Have you tried just being better?
Let’s set the record straight: You belong to the grindset. Only taking a standard course load of four papers this semester? Why not take five, even six? In fact, why not work full time while you study, and make sure you’re racking up the extracurriculars and societies for that well earned distinguished graduate award while you’re at it. Your reward for all this? A few counselling appointments, funded by the uni to manage your chronic stress. Somehow, in between your three labs, five tutorials and two jobs, and their chronically overburdened wait list, you might snag a session.
This kind of productivity rhetoric is everywhere we look: on social media “day in a life videos” where other influencers are rawdogging some disgusting wellness shot, 10 hours of study a day, and then their super hot partner that night. It’s overheard stand-offs between pretentious interns desperately trying to one-up each other with the amount of work they have to do. It’s the stack of assignments, the never ending fear of course failure, the pilates and green juice trend, the pressure of internships and graduate roles.
I, too, used to fall victim to the woes of hustle culture. I was insufferable. Every pin on my silly little high school blazer was a badge of honour. Every club or council I was part of was a display of my intrinsic worth. Then, in my first year at university, I got really sick. I have since been diagnosed with three chronic pain and fatigue conditions: fibromyalgia, myalgic encephalomyelitis, and endometriosis.
Being disabled has changed my entire world. I have had to completely reassess my needs. My uni experience now looks like this: no conjoint, no honours, no summer internship, and years of part time study. Daily lunchtime naps between classes, accompanied by comments from classmates telling me they are jealous I get a space to nap on campus (like it’s a flex I need 10+ hours of sleep a day not to pass out by 2pm). Taking such a different approach to study and to life at first seemed like a step back, and I was constantly worried others were judging me for it. I felt like a shell of the person I once was, envious of those with the capacity to do more. Three years post diagnosis, now wouldn’t reverse the roles. My time is more my own. I can listen to the cues of my body, because I know myself so well.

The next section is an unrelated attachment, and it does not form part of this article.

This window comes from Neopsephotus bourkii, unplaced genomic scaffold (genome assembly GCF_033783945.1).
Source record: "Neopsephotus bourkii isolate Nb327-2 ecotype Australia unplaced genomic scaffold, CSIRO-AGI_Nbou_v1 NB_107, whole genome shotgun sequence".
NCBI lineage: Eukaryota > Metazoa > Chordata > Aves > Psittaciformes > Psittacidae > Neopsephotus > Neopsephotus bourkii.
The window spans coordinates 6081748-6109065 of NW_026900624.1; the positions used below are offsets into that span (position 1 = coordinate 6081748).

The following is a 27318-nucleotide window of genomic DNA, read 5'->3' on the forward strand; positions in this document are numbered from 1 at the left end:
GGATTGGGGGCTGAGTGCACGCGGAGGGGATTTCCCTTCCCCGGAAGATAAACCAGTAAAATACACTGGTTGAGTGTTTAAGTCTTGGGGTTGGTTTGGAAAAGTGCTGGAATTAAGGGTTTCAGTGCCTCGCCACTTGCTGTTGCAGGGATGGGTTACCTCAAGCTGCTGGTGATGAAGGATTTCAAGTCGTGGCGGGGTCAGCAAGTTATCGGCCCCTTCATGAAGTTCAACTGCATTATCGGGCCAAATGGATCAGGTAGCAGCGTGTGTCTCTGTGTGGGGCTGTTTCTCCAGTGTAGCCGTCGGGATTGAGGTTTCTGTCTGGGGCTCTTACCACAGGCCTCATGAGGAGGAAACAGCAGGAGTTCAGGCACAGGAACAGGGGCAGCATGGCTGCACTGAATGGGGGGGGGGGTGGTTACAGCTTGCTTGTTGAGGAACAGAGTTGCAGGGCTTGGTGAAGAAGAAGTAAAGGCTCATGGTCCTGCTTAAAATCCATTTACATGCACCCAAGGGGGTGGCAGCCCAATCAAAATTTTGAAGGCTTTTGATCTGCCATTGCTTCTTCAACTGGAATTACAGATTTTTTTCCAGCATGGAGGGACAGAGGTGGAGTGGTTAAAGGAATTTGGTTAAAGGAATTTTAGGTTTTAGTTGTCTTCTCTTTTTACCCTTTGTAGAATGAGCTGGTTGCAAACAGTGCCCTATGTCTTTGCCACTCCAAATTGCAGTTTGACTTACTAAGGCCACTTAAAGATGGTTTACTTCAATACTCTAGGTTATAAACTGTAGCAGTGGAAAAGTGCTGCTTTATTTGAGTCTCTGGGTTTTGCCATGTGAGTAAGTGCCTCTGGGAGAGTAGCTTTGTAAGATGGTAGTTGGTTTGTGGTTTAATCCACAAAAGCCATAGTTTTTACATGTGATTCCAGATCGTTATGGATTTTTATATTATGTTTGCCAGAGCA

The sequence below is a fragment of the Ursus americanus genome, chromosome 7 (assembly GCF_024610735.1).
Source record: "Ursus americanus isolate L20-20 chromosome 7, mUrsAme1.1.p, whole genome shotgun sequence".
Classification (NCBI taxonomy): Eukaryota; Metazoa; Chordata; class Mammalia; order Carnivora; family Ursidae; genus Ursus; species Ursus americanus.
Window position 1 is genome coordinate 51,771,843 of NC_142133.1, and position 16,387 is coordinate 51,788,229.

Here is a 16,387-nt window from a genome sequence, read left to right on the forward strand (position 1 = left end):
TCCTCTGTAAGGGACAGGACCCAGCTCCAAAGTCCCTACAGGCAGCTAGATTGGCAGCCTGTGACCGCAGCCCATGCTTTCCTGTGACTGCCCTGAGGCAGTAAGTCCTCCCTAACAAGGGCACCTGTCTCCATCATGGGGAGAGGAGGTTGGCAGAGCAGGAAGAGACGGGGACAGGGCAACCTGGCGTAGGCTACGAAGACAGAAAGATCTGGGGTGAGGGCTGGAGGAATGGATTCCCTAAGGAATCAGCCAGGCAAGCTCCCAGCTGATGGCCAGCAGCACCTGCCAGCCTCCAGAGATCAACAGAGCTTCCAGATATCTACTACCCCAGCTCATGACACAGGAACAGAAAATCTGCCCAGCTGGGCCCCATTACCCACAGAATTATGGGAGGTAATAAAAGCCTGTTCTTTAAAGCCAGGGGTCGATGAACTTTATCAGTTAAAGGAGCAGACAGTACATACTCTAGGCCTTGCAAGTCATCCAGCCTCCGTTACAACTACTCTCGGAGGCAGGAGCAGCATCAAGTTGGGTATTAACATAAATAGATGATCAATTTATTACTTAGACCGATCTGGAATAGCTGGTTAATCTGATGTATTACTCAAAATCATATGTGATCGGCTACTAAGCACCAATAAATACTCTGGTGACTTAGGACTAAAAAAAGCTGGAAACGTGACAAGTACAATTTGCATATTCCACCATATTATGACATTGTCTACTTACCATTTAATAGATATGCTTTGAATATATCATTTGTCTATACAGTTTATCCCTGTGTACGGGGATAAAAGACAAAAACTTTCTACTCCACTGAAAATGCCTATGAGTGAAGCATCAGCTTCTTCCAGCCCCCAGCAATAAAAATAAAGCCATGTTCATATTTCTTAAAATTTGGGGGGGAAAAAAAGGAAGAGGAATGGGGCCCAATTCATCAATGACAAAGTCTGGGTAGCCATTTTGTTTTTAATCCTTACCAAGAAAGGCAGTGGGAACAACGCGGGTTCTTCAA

As exams and final assignments approach, join the movement to denounce hustle culture. Your wellbeing extends beyond eating a couple of pieces of bruised fruit here and there and trying your best not to get blackout drunk every weekend. You don’t have to make drastic life changes; you don’t have to buy a reformer or a peloton (TikTok girlies, can you clue me in on how you’re affording this? My card declined at Strata last week). Improving your hauora can be done simply, and thankfully, on the godforsaken pennies of the student loan. Try a new hobby, cook dinner for your flat, set downtime away from screens and uni work. If this semester has been really fucking you over, consider reassessing your courseload for the next one. Time at university is unique in that for the most part, you’re on no one’s time but your own. Make the most of this relative freedom to find healthy ways of living that work for you.
At the end of the day, it doesn’t matter how others perceive your decisions around your health. Productivity culture, though appealing, is often a slippery slope to physical and emotional stress.
Let’s be real: that finance bro working his ass off in the big four who demeaned you on a first date for taking a day off study once a week? He might have more money than you in thirty years, but he’s also going to have a receding hairline and permanent frown lines. If nothing else: health might not necessarily be wealth, but it sure is sexy.